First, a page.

The Optimum Level of Cash Balances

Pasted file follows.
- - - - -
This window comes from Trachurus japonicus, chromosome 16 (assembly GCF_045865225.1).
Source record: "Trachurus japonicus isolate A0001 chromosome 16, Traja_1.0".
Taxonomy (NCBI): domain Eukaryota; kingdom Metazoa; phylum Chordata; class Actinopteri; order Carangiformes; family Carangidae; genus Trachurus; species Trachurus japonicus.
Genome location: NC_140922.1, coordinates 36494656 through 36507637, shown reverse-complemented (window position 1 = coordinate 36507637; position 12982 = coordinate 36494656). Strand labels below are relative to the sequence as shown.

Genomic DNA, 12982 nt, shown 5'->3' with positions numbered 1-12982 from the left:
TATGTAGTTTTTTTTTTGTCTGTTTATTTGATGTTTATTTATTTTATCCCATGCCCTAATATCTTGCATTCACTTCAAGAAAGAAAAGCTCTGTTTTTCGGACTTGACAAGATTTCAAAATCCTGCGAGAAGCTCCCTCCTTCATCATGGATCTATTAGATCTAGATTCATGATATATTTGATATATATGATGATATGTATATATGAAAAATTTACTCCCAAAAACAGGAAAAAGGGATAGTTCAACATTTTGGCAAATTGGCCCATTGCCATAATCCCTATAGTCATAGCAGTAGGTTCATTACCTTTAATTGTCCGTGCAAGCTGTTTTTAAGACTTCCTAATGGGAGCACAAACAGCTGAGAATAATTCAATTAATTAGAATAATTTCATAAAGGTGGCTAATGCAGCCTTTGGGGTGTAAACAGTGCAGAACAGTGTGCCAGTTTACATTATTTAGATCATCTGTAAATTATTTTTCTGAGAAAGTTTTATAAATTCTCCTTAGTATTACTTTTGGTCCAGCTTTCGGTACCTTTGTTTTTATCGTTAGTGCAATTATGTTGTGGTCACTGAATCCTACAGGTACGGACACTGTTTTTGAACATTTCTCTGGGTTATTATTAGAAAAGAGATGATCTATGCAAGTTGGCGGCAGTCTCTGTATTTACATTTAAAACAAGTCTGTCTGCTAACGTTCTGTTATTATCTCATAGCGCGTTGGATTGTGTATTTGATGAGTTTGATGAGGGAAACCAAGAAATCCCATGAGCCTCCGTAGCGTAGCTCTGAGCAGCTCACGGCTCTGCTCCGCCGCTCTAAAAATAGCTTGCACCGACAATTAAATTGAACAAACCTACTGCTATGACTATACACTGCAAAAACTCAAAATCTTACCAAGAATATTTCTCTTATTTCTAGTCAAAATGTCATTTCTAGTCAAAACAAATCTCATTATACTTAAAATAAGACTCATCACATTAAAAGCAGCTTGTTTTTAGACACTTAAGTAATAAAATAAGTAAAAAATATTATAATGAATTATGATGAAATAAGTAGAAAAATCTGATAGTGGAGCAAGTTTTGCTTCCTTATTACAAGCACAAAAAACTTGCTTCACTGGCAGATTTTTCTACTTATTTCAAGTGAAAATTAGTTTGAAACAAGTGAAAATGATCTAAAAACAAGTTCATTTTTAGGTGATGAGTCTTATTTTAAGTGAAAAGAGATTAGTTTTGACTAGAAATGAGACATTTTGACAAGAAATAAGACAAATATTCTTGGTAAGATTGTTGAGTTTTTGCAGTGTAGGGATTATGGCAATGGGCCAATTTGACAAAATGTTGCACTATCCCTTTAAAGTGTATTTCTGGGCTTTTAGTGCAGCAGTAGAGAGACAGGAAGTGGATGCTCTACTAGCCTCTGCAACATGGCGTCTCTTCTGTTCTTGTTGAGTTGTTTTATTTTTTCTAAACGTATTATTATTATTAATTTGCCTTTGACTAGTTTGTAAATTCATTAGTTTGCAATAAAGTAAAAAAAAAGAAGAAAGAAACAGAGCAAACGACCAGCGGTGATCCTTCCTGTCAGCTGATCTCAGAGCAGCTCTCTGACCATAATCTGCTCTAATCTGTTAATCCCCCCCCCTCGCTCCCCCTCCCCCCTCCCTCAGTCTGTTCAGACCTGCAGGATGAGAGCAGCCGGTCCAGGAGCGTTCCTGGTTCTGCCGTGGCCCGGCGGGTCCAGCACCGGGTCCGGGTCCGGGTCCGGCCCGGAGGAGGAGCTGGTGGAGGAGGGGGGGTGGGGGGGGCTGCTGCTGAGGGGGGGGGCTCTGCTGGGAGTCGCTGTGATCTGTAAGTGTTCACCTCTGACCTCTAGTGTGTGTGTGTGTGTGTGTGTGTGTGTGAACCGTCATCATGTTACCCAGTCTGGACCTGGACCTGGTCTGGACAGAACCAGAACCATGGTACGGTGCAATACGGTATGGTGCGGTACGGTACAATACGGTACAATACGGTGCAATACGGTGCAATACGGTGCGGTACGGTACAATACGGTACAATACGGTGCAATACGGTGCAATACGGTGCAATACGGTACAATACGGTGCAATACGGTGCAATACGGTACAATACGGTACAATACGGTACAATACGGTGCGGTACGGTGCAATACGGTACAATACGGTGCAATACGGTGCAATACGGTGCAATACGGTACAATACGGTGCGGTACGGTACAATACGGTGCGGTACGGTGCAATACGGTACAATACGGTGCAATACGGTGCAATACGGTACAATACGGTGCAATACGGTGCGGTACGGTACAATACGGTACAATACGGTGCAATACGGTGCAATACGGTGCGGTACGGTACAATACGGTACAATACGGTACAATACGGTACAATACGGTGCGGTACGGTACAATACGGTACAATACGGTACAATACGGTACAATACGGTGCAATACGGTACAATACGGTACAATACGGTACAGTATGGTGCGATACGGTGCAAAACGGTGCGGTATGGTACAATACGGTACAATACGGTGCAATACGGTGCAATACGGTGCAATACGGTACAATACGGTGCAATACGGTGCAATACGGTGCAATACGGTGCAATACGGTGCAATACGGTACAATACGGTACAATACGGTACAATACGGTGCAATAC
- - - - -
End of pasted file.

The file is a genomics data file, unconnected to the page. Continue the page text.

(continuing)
The board decided to acquire Forthnet in Greece on the premise that overseas buy-out will result in higher revenues in the long run. Regrettably, the acquisition of Forthnet was proved to be disastrous for Go Plc, and this demonstrates that how holding excessive cash could destabilize an earlier profit-making company. The choice by Go Plc to go for acquisition instead of paying out the excess cash to shareholders by way dividend has been exceptionally disadvantageous as corroborated by constant fall in its share price and the erosion of shareholder value immediately after the acquisition. The optimum level of cash balances that a company can have is the cash balances to meet their expenses, interest and capital expenditures and some level of cash balances to meet any extraordinary scenarios. Anything more than that will be regarded as too much cash reserves held by a company. The quick ratio and the current ratio will help to understand whether a company is having adequate cash reserves to cater to their real-time cash needs. Naturally, investors get worried about companies that hold too much cash because huge cash balances minimize the shareholder’s value as they offer lesser returns on their capital. The main contention of David Einhorn, who is the manager of Greenlight Hedge Fund who successfully obtained an injection from the court against Apple Inc to declare dividends from its cash reserves thereby compelling to declare the dividend from Apple’s cash reserves. Hence, there is a likelihood that the value of shares of Apple may increase by $50 per share or more after such a dividend declaration. Further, Apple shareholders are more worried that Apple may use these excess cash balances for negative mergers or acquisitions. This is supported by the precedents such as Microsoft’s blunder acquisition of aQuantive at $6.3 bn, EBay’s badacquisition of Skype in a $2.8 bn deal, and Quaker Oats fumble acquisition of Snapple at $1.4 bn which finally, it had to write it off.